* On the flip side, a Pew Research Center poll found that people tend to use negative words when describing Romney. “Overall, 42% of the words volunteered by respondents are clearly negative, most commonly liar, arrogant, crook, out of touch, distrust and fake. Fewer (28%) offer words that are clearly positive in tone, such as honest, good, leadership, and capable. The remaining 30% of words are more descriptive and neutral in their tone, including businessman, rich, conservative, and Republican. As the campaign progresses, fewer Americans are offering neutral descriptions of Romney, but people continue to have more negative than positive things to say about him.”
* Meanwhile, a Gallup poll also found that Americans are pretty evenly split on whether they like Rep. Paul Ryan. He was viewed favorably by 38% and unfavorably by 36%. Perhaps more interesting, 26% said they hadn’t heard of him or didn’t know enough about him to have an opinion.
As Isaac bears down on the Gulf Coast, the presidential race is deadlocked. Still projections continue.
Gallup looked at the results of the 15 presidential elections since 1952 and determined that, “All else being equal, the leader of the Gallup poll prior to the convention has an 80% probability of winning the election, according to past data.
“Of course, all else is not equal. When pre-convention polls show a tight race, as is the case this year, conventions have been more likely to create new leaders or galvanize support for a heretofore weak leader. Thus, both President Obama and Romney have the potential this year to gain an upper hand as a result of the convention process.”
So who is ahead? Gallup won’t post that information until later today.
Meanwhile, a CNN/ORC International poll gives President Barack Obama the nod on social issues, and Mitt Romney has the edge on the economy, which is what Americans say is their No. 1 concern. But the poll also makes clear that “there are a lot of issues where neither candidate has an appreciable edge, and many of them – including welfare, taxes, health care, and Medicare – have been fodder recently for both presidential campaigns.”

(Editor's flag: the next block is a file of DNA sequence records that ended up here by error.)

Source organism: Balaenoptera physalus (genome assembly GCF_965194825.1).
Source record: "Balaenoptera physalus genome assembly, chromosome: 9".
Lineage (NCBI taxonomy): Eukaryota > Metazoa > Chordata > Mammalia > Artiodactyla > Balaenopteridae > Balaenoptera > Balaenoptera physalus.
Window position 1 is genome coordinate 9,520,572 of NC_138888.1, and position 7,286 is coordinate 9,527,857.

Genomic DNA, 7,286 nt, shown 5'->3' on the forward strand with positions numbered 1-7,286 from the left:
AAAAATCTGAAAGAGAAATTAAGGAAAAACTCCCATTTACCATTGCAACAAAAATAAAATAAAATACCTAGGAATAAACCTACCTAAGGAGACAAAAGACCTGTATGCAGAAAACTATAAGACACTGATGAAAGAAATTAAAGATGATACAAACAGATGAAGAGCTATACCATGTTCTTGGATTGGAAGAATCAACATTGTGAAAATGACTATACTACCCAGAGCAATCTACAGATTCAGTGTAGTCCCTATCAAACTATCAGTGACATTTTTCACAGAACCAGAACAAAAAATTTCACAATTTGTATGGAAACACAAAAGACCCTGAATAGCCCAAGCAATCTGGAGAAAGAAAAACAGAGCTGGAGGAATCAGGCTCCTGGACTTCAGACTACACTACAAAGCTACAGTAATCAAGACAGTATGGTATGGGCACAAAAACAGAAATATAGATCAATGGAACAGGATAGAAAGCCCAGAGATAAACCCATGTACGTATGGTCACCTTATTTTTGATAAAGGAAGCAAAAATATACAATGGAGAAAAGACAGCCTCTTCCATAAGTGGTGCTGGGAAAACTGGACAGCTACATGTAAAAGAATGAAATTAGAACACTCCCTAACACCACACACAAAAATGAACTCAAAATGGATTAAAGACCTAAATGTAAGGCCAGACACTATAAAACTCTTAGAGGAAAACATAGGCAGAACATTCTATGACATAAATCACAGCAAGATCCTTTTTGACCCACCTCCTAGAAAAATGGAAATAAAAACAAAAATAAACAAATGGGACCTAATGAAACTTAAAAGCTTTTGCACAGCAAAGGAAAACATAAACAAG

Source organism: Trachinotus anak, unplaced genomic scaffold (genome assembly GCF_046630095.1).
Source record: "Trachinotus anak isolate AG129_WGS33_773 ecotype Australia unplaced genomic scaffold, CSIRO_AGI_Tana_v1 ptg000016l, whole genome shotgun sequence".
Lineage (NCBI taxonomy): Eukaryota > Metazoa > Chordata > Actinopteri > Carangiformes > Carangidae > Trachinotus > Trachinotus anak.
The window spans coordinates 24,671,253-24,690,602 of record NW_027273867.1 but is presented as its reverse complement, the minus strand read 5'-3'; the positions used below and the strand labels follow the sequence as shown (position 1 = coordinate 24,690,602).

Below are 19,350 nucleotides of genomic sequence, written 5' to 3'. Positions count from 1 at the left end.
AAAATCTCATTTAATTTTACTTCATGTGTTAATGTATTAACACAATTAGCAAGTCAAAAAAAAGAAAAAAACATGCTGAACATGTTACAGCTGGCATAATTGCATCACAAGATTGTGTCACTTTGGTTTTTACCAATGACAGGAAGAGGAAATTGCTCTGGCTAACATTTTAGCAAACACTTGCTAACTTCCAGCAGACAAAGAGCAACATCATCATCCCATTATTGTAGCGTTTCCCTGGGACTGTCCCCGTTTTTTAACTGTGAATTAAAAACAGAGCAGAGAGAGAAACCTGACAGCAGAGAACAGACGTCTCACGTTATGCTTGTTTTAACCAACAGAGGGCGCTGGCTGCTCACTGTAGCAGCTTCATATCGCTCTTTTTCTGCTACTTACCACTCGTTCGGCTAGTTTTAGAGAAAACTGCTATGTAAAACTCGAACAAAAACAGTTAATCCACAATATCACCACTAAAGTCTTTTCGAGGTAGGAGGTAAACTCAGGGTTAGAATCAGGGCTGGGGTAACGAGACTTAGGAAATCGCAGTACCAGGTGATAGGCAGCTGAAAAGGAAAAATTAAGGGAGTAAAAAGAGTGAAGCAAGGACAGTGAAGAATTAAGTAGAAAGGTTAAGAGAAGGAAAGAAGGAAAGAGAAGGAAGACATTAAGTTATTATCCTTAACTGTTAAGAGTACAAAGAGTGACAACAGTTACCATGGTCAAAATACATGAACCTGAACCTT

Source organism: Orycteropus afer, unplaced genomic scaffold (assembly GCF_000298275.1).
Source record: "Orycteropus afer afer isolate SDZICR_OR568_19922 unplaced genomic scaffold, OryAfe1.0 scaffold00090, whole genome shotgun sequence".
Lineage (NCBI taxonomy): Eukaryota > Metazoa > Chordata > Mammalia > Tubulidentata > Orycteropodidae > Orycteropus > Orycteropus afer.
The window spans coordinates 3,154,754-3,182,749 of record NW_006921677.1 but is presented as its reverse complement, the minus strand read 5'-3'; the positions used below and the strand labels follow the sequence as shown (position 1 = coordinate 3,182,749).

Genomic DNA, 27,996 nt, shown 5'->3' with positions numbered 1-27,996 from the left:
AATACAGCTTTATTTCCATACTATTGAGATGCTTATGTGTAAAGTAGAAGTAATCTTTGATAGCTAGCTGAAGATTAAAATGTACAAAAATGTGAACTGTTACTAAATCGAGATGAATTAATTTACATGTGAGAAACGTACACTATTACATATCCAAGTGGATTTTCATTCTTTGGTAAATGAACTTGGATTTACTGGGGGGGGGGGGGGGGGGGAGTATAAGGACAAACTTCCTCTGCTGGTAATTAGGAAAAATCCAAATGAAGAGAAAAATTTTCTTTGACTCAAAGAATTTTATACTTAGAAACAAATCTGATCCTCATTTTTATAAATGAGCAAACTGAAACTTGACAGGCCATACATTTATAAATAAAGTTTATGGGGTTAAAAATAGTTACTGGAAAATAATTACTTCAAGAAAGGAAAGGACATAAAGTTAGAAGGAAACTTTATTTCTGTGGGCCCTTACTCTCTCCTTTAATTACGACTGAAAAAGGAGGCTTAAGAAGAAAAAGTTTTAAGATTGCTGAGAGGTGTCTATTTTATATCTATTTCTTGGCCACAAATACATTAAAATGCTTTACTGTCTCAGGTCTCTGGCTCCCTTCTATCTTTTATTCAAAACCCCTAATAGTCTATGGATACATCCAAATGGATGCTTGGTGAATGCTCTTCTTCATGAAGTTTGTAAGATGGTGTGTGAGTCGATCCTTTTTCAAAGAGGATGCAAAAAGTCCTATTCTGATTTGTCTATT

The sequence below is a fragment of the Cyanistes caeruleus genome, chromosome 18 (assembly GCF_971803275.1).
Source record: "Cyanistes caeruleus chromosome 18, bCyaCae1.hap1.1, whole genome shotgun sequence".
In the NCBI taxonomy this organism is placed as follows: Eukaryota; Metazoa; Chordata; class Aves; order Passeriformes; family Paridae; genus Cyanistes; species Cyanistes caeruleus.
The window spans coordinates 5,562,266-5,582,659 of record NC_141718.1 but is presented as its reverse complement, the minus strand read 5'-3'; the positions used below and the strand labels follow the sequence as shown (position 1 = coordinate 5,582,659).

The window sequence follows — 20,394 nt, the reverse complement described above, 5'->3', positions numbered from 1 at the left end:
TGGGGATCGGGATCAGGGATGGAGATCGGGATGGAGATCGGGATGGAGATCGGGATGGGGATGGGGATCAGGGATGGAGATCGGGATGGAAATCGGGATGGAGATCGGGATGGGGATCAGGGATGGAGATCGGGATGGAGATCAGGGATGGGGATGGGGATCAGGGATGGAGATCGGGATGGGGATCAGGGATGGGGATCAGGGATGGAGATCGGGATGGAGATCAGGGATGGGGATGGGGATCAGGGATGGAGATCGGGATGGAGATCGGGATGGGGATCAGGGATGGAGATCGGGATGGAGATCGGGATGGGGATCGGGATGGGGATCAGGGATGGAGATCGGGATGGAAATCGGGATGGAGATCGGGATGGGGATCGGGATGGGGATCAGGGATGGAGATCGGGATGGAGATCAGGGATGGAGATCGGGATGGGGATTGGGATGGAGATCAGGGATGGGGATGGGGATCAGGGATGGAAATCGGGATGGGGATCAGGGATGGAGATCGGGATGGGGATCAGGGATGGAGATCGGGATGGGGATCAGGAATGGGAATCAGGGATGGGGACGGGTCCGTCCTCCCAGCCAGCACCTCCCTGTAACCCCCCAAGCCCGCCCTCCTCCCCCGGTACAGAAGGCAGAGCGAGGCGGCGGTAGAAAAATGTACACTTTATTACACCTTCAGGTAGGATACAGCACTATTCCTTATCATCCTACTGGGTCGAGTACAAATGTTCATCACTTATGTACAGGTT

So, to put it all into perspective, Harris Interactive reports that 73% of us are stressed at work. But it’s not the political campaign that is causing it. Instead, “The top source of stress, felt by 11 percent of survey respondents, is low wages. For women, that rises to 14 percent.”
With the presidential race picking up intensity with each passing day, the Elon University Poll is breaking with its long-standing tradition of surveying North Carolina residents. This week, we will poll likely voters in North Carolina with the results scheduled to be released on Sept. 3.
Labor Day is historically the unofficial kick off of the campaign season, although in reality the two presidential candidates have been running for months. The Elon University Institute for Politics and Public Affairs, in partnership with the Charlotte Observer and the News & Observer, is purposely timing the poll to coincide with the Democratic National Convention in Charlotte.
The results will be released at the Charlotte Observer at a 10:30 a.m. Monday news conference, followed immediately by a panel discussion examining the presidential campaign. On the panel are Charlie Cook, editor of Cook Political Report & National Journal columnist; Domenico Montanaro, NBC News deputy political editor; Anita Kumar, White House correspondent for McClatchy Newspapers; Rob Christensen, chief political writer for the News and Observer of Raleigh; and Taylor Batten, editorial page editor for the Charlotte Observer.
If you’re in Charlotte for the convention, please join us. We expect to get a look from the poll at how North Carolina voters are thinking and insight from the panel into state and presidential politics.
— John Robinson
As we are on so many issues, North Carolinians are evenly split on whether it is the responsibility of the feds to ensure that everyone has health care coverage.
But most North Carolinians don’t care for the Affordable Health Care Act, 46% to 38%, and they don’t thiis nk it is going to result in better health care in the long run, 45% to 34%.
That’s notable because it is markedly different from the national sentiment, as measured by Gallup in February. That organization found that Americans were evenly split over whether the passage of the Act was a good thing, 45% to 44%.
In addition, 38% in the Gallup Poll said they thought the law would make things worse; 24% said better.
Not surprisingly, the responses hewed right down party lines. Forty percent of Democrats said the law would improve things; only 3% of Republicans did.